Common Sense


Resources for Student Science Projects and Experiments

It's important for students to see how science works out in the real world, beyond the limits of classrooms and textbooks. Students can make thousands of fascinating observations just by roaming around in nature or doing experiments with everyday items. They can collect and interpret data, create theories, test them, and develop models to explain real-world phenomena. To help, some of the tools on this list get students observing the behavior of animals on a webcam, listening to and analyzing the sounds of whales, watching the stars in the sky, and identifying plant or animal species. Often students are given the chance to work with -- or at least give the data to -- real-life scientists. These websites and apps seed ideas for fun, safe experiments and encourage students to actually try them to benefit the greater good.

Continue reading

Top Picks


PrintPrint | Save as PDF

Playground Physics

Fun video app lets students track motion to explore physics concepts

Bottom line: This is a cheap way to get students out of their chairs to make physics real and tangible, empowering learners and encouraging curiosity.

California Academy of Sciences

Expert research and diverse, rich lessons inspire future scientists

Bottom line: A perfect companion to (or substitute for) the Academy, this site delivers highly interactive resources and research with a lot of depth.

Jet Propulsion Laboratory

STEM lessons creatively build off of NASA data and real space missions

Bottom line: These hands-on lessons approximate the work of NASA scientists, engineers, and astronauts and make use of actual NASA satellite data.


Learn about ocean life and help NASA map the ocean floor

Bottom line: Simple actions to save the reefs empower students as citizen scientists.

Project Squirrel

Solid citizen-science site with good extension projects

Bottom line: This online, collaborative science project is a solid resource for making data collection relevant to kids.


Real research powered by volunteers makes classroom content relevant

Bottom line: Engage in meaningful, relevant research with citizen scientists from around the world.

Esri GeoInquiries

Captivating, focused map activities support larger curricular lessons

Bottom line: These inquiry-based activities are a valuable visual and investigative resource for teachers and students in many different subjects.

PlantSnap Plant Identification

Snap pics to (maybe) identify flowers and plants

Bottom line: If teachers help students learn how to evaluate the plant matches provided, this could be an excellent nature reference source.

Project Noah

Engaging online community for relevant, hands-on science fieldwork

Bottom line: Project Noah is a free and easy way to take part in biodiversity research with the support of a knowledgeable and global community.

Technovation Families

Family-focused site for learning AI well-suited to classrooms, too

Bottom line: Makes artificial intelligence and machine learning accessible to students of many ages and abilities.

Common Sense Selection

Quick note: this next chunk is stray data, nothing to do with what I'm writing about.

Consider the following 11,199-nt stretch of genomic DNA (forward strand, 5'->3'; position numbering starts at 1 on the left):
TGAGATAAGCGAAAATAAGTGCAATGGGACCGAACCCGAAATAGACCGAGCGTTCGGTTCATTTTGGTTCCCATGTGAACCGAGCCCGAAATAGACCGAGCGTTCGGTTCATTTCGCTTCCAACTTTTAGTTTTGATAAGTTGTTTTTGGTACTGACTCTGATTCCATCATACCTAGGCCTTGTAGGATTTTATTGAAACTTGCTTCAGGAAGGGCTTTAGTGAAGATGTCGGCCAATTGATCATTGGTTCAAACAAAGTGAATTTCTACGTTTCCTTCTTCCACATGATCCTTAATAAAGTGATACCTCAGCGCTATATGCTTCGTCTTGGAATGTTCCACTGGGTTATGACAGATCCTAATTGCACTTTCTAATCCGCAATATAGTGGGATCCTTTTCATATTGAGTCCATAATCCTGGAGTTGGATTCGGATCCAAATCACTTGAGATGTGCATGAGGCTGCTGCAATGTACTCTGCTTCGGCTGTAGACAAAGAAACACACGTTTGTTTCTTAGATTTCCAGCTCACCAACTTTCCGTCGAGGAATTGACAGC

Microscope attachment for mobile devices inspires field investigation

Bottom line: The use of stickers instead of slides helps students examine their world at the microscopic level with safety and convenience.

The Explorers

Eco-minded app's quality visual content might inspire deeper learning

Bottom line: The wide range of cool content is sure to fascinate students, but teachers will need to make sure that interest leads to deeper learning and research experiences.


Statistical analysis for science classrooms made easy

Bottom line: Perform a t-test or chi-square analysis using your own data or provided data sets.

Galaxy Zoo

Citizen science site involves, inspires budding astronomers

Bottom line: Classifying, comparing, and analyzing galactic data with this great, free tool can be influential to kids' involvement with science.

National Center for Case Study Teaching in Science

Science-based debates, discussions, role plays, and more for research, analysis, and critical thinking

Bottom line: Great resource to address many skills, apply science, and adapt to work in your classroom.

Arduino Science Journal

Turn your phone into a lab sensor to collect and analyze data

Bottom line: Science Journal does a good job recording real-time motion, sound, and light data using phones.


Collect and share class data, pictures, and videos

Bottom line: Works within Google Classroom to help kids record and share observations of the world around them.

The PocketLab

Gather and analyze live data anywhere

Bottom line: A science sensor that pairs with your device to gather and analyze data is perfect for inquiry-based learning.


Global citizen-science community for real-world research

Bottom line: Teens can do hands-on nature research, but in a limited way.

Mars Student Imaging Project

Take science research out of this world with NASA's Mars project

Bottom line: One of the best authentic inquiry space experiences out there: Use this tool to grow the next generation of researchers in your classroom.

Get tips for using these tools in the classroom

See related resources